Beautiful summer weather rarely inspires much railway modelling. It’s a better time to sit on the deck and enjoy the outside of the house than the inside of the basement. Today the idea book came with me so I could capture that elegant crankpin solution I suggested a month or so ago.
I believe that screws have held drive rods onto model locomotives pretty much ever since the wheel was invented. As it’s impossible to get at the back of the drivers once they’re in the frame, the head of this screw or a nut must be at the end of the crankpin. On North American locomotive, the real rods are often held in place by a split bearing held in place with a wedge (probably the Germans have a superior mechanism and the French have an highly-complex one that requires a PhD to operate). Not only is the nut unsightly, but for some engines there’s no room for it!
Someone mentioned that M0.3 screws might be available, which set me to wondering whether they could be used to hold rods on more prototypically. In the end, I concluded they’re not necessary, and a blob of white glue would be sufficient to keep my solution in place, while being easy to remove when necessary.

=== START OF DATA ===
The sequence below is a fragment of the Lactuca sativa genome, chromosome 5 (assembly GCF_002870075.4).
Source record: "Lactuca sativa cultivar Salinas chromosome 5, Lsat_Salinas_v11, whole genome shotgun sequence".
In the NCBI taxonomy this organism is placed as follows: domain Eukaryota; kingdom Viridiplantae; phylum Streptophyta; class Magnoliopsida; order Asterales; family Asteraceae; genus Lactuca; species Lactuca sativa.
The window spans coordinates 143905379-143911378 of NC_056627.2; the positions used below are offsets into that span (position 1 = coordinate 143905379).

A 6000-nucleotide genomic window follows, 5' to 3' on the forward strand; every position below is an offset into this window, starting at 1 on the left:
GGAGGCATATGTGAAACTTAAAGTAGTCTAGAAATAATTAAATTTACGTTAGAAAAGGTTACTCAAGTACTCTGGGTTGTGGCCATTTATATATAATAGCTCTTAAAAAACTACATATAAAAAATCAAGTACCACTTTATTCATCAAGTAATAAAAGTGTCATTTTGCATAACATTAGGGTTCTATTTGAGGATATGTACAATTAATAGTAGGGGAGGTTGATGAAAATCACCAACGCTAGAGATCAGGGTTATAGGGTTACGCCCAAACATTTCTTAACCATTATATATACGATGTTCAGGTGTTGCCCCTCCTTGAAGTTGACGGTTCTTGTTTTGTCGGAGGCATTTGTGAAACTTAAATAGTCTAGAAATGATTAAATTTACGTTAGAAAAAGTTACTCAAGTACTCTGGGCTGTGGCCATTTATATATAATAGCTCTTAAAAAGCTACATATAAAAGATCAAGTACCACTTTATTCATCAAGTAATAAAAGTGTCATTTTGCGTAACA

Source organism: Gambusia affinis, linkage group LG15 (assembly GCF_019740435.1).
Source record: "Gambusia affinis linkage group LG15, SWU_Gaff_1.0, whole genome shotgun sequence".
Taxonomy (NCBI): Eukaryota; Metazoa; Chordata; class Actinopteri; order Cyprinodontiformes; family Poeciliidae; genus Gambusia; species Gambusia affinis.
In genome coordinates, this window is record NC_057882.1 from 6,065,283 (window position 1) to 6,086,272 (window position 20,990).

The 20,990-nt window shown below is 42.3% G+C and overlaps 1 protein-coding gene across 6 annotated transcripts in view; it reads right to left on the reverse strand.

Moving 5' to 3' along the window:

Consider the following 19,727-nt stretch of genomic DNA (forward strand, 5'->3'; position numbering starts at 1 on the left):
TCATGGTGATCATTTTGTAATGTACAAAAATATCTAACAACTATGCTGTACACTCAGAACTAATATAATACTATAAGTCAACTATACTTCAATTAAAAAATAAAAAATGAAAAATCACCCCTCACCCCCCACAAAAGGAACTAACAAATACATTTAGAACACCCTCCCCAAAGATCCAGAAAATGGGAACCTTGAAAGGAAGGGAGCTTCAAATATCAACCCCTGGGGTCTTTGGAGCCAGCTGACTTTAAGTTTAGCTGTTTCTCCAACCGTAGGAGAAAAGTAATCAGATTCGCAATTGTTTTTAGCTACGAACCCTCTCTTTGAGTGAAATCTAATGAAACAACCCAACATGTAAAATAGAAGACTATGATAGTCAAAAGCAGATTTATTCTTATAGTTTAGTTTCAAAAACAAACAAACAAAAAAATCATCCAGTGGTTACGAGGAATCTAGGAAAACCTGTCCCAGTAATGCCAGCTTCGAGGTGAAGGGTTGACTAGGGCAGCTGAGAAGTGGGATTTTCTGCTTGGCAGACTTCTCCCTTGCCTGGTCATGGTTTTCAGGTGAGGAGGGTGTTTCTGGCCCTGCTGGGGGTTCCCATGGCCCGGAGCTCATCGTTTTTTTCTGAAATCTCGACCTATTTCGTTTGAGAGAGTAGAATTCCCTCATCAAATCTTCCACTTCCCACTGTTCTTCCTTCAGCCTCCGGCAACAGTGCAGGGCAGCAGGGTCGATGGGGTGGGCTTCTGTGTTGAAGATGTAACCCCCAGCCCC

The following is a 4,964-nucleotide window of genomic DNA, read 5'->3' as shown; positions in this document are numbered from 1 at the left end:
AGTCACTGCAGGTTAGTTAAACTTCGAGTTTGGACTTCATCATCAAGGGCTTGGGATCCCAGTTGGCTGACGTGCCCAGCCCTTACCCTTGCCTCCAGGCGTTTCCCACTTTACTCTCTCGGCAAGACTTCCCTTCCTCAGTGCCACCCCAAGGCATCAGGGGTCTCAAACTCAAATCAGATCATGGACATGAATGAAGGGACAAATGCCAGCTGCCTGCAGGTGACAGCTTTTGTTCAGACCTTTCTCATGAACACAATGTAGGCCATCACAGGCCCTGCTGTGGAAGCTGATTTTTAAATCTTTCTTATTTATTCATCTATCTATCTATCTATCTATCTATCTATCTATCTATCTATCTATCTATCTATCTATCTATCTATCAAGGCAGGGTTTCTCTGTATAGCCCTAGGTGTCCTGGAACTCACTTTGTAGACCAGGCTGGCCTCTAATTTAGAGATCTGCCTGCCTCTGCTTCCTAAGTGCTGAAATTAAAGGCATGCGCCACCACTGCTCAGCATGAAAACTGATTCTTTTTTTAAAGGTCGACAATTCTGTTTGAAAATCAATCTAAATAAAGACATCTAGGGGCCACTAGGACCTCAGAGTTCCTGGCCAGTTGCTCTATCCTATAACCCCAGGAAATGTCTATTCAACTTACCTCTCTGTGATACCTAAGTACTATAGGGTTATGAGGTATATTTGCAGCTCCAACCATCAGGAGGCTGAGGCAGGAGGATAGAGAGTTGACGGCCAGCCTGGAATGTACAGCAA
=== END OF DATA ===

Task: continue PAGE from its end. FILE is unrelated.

The idea is this: create a slot in the middle of the rod end, into which a tiny “n”-shaped key slides from above. The key engages with a slot in the crankpin to keep the rod from sliding off the end of the pin. The critical dimensions of the rod and the bearing surface of the crankpin would remain the same: the key would only be for retention.
Not only does this design yield a better appearance but also a potentially stronger crank pin. It could even be steel, to help with wear against the nickel silver side rods.